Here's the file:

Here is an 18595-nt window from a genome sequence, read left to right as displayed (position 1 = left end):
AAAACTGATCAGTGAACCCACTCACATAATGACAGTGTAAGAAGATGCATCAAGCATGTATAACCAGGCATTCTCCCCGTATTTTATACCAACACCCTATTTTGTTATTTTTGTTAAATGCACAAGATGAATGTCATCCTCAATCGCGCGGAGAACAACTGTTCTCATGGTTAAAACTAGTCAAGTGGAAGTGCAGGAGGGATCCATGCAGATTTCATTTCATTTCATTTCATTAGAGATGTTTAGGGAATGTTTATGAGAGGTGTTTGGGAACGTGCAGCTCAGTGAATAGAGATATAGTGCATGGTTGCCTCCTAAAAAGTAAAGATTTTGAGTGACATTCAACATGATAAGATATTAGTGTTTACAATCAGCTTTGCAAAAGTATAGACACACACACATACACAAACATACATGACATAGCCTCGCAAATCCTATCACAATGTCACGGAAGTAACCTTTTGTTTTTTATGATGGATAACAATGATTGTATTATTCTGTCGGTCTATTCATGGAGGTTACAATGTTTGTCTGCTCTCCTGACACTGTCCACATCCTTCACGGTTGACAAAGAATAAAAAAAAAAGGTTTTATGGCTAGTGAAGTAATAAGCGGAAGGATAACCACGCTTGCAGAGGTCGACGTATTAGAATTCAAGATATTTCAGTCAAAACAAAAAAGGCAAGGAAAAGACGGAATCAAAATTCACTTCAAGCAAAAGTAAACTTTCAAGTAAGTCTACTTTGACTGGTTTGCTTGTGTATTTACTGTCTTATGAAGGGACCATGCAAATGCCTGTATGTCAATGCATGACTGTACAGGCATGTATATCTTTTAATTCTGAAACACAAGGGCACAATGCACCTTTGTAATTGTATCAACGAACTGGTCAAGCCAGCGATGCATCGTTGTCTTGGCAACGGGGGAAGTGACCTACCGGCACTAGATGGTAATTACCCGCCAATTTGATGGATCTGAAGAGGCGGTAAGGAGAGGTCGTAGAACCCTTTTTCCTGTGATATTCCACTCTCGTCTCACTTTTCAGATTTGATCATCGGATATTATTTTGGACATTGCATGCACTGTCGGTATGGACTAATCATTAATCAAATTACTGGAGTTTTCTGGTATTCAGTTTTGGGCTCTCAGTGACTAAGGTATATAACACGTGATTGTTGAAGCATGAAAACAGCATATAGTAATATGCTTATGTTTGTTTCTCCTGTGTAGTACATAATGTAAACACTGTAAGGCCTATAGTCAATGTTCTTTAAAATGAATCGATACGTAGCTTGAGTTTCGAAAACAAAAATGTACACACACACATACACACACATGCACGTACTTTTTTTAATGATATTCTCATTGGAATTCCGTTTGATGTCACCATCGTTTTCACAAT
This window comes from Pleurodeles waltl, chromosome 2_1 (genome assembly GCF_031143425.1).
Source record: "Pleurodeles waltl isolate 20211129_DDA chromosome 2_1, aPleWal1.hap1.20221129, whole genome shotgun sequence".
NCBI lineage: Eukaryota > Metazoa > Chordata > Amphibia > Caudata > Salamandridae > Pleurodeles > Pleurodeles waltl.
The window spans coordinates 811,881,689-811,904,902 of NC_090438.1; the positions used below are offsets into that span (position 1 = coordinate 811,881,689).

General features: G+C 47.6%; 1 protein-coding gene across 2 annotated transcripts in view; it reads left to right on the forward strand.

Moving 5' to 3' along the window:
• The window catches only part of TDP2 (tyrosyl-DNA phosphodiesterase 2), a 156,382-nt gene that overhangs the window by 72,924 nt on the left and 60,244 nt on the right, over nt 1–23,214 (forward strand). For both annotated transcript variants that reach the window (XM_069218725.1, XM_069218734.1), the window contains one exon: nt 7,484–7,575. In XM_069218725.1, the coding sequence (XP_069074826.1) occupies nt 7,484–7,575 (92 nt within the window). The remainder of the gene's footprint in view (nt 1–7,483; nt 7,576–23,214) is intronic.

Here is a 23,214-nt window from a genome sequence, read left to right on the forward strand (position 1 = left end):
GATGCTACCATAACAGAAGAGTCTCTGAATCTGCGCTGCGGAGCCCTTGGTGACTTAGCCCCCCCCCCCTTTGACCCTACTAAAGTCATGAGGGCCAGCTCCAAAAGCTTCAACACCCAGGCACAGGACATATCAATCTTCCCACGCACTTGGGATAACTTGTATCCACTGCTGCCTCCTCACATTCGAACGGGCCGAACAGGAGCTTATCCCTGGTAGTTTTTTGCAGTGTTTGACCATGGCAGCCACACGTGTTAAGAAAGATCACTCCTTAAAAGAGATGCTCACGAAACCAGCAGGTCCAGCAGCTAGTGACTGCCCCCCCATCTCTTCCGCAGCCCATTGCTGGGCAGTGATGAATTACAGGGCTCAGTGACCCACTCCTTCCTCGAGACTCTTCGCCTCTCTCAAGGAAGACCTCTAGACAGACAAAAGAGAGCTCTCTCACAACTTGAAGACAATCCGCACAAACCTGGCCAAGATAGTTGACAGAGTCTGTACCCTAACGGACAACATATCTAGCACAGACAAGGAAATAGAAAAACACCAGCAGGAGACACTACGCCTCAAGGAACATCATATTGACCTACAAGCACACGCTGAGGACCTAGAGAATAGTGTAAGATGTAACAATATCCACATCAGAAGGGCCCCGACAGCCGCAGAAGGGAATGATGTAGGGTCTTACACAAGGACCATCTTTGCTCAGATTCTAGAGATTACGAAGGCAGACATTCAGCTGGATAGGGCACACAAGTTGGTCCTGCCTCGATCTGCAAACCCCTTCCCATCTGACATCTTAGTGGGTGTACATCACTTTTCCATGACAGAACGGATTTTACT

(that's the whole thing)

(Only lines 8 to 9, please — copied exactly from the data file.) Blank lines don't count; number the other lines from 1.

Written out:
Moving 5' to 3' along the window:
• The window catches only part of TDP2 (tyrosyl-DNA phosphodiesterase 2), a 156,382-nt gene that overhangs the window by 72,924 nt on the left and 60,244 nt on the right, over nt 1–23,214 (forward strand). For both annotated transcript variants that reach the window (XM_069218725.1, XM_069218734.1), the window contains one exon: nt 7,484–7,575. In XM_069218725.1, the coding sequence (XP_069074826.1) occupies nt 7,484–7,575 (92 nt within the window). The remainder of the gene's footprint in view (nt 1–7,483; nt 7,576–23,214) is intronic.